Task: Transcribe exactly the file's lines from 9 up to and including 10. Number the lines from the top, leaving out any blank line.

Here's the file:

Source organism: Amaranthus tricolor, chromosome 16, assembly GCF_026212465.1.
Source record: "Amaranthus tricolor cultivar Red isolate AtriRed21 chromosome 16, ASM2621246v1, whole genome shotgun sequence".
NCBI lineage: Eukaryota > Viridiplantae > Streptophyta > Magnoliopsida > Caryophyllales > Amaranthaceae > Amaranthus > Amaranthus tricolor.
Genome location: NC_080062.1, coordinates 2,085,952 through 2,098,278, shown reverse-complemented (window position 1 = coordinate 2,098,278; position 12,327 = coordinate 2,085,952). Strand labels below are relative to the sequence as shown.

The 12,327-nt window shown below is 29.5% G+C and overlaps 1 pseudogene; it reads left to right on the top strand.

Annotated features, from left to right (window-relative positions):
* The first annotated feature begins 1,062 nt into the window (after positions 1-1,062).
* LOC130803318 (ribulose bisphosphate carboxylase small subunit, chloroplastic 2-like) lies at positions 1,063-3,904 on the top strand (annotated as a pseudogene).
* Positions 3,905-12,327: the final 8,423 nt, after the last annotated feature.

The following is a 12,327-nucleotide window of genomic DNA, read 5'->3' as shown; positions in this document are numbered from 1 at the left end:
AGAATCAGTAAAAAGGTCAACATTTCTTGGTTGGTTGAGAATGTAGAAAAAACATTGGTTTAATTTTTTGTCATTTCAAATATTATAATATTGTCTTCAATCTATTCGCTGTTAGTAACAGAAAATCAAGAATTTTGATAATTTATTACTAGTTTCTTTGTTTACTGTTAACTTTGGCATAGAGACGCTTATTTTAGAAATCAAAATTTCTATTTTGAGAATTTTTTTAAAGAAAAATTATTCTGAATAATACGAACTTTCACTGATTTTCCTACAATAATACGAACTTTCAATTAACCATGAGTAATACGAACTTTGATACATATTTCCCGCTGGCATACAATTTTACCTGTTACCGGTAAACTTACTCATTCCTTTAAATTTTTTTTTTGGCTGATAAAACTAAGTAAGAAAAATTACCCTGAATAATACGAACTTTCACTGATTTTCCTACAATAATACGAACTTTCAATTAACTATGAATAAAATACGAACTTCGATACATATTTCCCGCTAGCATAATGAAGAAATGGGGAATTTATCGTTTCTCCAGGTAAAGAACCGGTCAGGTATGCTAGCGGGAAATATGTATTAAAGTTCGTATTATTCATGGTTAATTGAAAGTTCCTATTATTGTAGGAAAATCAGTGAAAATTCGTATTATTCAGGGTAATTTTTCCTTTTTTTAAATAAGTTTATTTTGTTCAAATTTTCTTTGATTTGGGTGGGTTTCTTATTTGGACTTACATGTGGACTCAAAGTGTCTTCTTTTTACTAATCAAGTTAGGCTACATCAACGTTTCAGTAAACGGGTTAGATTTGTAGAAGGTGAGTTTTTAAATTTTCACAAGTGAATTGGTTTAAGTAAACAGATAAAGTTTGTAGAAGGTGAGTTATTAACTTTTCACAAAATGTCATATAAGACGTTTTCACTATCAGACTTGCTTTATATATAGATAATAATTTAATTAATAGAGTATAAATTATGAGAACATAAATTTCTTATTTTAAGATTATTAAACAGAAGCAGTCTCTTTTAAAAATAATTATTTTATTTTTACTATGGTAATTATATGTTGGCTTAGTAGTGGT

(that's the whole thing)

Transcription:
* Positions 3,905-12,327: the final 8,423 nt, after the last annotated feature.

The following is a 12,327-nucleotide window of genomic DNA, read 5'->3' as shown; positions in this document are numbered from 1 at the left end: